Prostate Cancer Coverage from Every Angle

Early-Phase Study of Antibody-Drug Conjugate in Castration-Resistant Prostate Cancer

By: Kayci Reyer
Posted: Monday, January 20, 2020

According to early-stage research findings published in the Journal of Clinical Oncology, DSTP3086S, a antibody-drug conjugate that targets six-transmembrane epithelial antigen of prostate 1 (STEAP1), may result in a clinical benefit for patients with metastatic castration-resistant prostate cancer. With an acceptable safety profile and evidence of antitumor activity, this agent requires optimization for further clinical development.

“Targeting STEAP1-expressing [metastatic castration-resistant prostate] tumors with an [antibody-drug conjugate] is feasible,” concluded Daniel C. Danila, MD, of Memorial Sloan Kettering Cancer Center, and colleagues.

The phase I, 3 + 3 dose-escalation study included 84 patients, 77 of whom received 0.3 to 2.8 mg/kg of intravenous DSTP3086S every 3 weeks and 7 of whom received 0.8 to 1.0 mg/kg of intravenous DSTP3086S each week. Clinical activity was noted, including a reduction of at least 50% in prostate-specific antigen for 11 of the 62 patients (18%) who received more than 2 mg/kg of DSTP3086S every 3 weeks. Among the 36 patients with measurable baseline disease, 2 (6%) achieved a partial response, and 16 of the 27 patients (59%) with unfavorable baseline levels of circulating tumor cells experienced a conversion to favorable levels of circulating tumor cells. The group undergoing weekly treatment did not experience  responses as determined by prostate-specific antigen or Response Evaluation Criteria in Solid Tumors criteria.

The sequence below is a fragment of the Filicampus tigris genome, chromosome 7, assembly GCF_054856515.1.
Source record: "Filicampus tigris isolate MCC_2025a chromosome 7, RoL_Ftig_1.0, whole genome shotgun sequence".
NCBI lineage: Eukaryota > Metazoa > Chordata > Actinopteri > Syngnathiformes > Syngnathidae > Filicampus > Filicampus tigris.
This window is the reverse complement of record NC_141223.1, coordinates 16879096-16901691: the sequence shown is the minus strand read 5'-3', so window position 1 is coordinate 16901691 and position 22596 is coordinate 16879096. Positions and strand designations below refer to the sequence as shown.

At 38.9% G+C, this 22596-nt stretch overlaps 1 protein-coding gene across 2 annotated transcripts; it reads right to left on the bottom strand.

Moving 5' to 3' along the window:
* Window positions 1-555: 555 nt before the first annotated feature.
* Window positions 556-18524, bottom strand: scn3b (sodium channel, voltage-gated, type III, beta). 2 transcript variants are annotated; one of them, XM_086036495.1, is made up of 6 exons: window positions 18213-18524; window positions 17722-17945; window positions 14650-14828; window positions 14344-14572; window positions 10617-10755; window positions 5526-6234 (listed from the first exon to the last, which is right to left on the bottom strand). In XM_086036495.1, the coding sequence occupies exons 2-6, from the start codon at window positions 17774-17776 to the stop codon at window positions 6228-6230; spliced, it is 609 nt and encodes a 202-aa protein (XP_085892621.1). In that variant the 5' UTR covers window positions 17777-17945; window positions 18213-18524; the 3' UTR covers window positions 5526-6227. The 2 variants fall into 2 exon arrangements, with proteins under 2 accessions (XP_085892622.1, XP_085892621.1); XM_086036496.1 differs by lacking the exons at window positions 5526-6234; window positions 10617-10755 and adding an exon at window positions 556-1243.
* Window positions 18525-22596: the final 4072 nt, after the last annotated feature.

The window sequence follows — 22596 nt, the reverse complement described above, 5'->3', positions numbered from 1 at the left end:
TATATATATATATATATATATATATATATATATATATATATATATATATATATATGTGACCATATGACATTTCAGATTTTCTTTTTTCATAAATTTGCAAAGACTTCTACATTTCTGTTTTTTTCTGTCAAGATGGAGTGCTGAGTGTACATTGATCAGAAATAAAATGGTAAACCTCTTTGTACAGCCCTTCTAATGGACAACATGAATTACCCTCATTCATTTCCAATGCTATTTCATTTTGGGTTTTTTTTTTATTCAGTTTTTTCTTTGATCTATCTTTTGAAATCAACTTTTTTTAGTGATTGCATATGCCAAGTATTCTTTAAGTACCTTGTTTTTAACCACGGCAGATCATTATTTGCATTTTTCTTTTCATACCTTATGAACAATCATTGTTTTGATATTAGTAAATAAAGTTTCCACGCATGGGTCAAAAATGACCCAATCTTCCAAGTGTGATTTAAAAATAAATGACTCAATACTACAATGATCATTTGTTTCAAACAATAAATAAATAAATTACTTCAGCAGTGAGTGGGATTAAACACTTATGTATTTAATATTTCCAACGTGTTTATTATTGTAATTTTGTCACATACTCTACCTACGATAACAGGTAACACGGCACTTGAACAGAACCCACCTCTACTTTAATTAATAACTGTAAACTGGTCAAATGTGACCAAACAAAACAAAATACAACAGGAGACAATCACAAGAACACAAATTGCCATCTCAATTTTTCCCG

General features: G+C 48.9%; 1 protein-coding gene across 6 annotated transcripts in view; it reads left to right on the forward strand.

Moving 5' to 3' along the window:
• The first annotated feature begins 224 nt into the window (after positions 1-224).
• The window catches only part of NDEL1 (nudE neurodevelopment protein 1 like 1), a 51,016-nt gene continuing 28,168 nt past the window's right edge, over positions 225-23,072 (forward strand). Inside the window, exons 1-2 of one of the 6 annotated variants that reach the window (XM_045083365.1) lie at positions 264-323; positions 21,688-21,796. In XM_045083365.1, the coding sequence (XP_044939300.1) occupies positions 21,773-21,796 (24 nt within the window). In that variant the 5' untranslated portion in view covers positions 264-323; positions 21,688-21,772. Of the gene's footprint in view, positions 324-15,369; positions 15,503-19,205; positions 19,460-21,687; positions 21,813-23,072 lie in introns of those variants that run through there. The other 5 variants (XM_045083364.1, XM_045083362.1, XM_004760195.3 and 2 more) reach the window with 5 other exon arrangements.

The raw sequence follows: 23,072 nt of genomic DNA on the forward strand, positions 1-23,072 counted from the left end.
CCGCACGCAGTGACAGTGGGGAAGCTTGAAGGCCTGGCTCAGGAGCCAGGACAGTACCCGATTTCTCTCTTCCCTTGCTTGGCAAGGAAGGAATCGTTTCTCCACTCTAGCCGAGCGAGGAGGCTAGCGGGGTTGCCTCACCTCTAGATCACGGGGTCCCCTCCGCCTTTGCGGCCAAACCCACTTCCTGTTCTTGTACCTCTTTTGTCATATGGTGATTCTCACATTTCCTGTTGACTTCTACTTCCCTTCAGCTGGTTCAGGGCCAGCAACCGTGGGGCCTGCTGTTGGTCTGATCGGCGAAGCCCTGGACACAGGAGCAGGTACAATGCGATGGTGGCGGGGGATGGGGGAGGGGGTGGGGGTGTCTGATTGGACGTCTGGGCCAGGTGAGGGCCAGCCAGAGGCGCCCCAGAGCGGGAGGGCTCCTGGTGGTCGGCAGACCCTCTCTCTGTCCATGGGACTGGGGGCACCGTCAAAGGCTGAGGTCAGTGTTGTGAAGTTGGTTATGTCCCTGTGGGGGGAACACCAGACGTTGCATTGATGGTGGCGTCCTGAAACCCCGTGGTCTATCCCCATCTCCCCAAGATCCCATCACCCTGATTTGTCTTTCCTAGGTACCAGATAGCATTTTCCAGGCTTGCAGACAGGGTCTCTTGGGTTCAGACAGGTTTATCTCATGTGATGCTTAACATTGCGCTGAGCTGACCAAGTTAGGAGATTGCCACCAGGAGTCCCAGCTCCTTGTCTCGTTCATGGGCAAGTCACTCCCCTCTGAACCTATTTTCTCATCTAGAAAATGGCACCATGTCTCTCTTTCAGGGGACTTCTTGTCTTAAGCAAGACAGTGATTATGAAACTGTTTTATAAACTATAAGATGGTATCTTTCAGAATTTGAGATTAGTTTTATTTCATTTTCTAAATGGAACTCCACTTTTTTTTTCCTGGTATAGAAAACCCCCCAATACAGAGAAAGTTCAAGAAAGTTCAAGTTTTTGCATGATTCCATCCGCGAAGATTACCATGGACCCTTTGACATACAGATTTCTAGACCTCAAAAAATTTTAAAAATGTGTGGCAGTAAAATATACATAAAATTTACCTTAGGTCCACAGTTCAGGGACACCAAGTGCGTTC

Dose-limiting toxicities were experienced in both treatment groups, including grade 3 transaminitis in two patients receiving treatment every 3 weeks and grade 3 hyperglycemia and grade 4 hypophosphatemia in one patient undergoing weekly treatment. Adverse events occurring in more than 20% of overall patients included fatigue, peripheral neuropathy, and gastrointestinal issues. Via initial expansion during dose escalation, 10 patients received 2.8 mg/kg every 3 weeks, but a dose reduction to 2.4 mg/kg (n = 39) occurred following frequent dose reductions.

 Disclosure: For full disclosures of the study authors, visit

By continuing to browse this site you permit us and our partners to place identification cookies on your browser and agree to our use of cookies to identify you for marketing. Read our Privacy Policy to learn more.